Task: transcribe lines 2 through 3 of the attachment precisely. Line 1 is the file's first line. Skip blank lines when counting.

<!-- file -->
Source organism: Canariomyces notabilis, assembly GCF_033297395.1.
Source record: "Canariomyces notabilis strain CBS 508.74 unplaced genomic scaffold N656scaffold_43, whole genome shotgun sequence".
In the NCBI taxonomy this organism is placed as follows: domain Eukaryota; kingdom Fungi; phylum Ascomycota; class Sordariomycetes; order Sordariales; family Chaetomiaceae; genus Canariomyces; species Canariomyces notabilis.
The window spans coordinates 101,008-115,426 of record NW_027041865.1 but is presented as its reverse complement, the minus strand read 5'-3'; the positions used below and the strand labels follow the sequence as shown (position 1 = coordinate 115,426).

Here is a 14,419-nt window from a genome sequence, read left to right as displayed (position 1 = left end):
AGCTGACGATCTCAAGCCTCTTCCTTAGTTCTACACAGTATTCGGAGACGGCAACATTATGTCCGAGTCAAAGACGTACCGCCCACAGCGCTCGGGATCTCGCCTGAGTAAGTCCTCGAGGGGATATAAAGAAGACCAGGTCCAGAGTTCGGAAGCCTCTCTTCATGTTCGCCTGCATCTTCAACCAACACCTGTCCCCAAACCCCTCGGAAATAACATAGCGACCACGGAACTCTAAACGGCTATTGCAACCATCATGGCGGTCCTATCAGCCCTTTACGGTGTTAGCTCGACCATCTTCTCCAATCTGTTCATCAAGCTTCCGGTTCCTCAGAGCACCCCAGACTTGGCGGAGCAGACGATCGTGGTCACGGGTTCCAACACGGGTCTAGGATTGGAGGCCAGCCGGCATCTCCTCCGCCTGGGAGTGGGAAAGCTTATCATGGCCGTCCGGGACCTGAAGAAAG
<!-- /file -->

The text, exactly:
Source record: "Canariomyces notabilis strain CBS 508.74 unplaced genomic scaffold N656scaffold_43, whole genome shotgun sequence".
In the NCBI taxonomy this organism is placed as follows: domain Eukaryota; kingdom Fungi; phylum Ascomycota; class Sordariomycetes; order Sordariales; family Chaetomiaceae; genus Canariomyces; species Canariomyces notabilis.